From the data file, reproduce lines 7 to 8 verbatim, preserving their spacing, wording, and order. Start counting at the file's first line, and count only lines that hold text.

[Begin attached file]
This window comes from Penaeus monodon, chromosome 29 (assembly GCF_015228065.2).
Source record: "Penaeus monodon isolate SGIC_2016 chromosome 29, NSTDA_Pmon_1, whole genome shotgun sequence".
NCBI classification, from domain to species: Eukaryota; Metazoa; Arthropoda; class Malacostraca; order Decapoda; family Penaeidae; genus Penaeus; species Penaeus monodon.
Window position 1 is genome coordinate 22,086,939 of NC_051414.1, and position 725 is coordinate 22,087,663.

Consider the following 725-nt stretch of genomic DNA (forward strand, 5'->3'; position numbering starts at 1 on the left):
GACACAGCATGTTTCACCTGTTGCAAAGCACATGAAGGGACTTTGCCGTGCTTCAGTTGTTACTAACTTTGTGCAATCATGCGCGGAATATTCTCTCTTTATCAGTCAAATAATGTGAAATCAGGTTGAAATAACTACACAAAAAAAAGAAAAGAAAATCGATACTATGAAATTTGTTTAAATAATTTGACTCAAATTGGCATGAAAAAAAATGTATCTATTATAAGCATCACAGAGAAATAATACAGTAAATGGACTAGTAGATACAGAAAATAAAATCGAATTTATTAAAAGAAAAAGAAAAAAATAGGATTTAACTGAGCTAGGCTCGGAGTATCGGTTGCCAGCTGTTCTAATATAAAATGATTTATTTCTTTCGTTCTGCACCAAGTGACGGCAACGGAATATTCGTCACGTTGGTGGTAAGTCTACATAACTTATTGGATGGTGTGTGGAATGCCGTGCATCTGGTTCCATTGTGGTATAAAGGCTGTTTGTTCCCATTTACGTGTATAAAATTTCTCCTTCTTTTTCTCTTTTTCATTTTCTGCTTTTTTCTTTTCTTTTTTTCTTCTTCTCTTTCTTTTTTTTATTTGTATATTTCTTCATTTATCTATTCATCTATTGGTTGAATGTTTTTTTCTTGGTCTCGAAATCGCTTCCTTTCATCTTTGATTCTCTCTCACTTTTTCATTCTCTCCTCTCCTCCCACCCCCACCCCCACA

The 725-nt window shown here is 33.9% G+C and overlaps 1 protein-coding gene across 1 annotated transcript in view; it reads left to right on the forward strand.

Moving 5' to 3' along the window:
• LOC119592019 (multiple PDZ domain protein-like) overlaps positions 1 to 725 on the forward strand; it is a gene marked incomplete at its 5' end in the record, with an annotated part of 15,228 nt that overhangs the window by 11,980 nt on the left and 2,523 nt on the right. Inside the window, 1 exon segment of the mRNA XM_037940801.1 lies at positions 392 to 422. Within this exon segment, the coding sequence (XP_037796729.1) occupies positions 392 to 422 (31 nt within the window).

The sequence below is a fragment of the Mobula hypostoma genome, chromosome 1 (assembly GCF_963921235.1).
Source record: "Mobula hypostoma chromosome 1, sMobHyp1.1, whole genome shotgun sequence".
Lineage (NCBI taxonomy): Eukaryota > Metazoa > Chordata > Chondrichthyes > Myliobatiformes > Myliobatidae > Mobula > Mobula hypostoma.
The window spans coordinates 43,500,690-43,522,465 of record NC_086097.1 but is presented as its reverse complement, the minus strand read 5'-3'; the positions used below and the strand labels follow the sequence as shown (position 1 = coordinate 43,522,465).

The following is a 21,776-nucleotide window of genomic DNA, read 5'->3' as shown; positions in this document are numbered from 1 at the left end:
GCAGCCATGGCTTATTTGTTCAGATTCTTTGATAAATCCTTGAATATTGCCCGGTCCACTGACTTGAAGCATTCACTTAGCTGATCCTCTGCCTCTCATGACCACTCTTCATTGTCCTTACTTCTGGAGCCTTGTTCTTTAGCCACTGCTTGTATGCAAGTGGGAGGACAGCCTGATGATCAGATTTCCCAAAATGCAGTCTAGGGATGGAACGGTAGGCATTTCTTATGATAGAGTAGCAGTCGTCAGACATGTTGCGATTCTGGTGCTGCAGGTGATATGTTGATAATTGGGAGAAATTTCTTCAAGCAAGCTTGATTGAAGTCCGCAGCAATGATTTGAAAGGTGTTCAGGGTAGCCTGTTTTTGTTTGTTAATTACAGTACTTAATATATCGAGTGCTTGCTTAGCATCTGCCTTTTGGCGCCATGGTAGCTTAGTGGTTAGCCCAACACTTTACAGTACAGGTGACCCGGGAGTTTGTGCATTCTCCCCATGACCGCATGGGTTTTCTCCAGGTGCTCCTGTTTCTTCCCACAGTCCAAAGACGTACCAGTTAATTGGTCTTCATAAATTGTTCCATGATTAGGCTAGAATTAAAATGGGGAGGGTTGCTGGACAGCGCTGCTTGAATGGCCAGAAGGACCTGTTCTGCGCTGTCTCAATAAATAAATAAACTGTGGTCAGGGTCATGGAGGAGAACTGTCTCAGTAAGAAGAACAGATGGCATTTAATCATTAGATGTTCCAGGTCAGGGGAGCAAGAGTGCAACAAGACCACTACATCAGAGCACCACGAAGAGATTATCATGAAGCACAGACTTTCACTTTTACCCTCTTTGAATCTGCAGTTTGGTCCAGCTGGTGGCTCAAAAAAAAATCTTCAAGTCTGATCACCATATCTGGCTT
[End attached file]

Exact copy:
The 725-nt window shown here is 33.9% G+C and overlaps 1 protein-coding gene across 1 annotated transcript in view; it reads left to right on the forward strand.

Moving 5' to 3' along the window: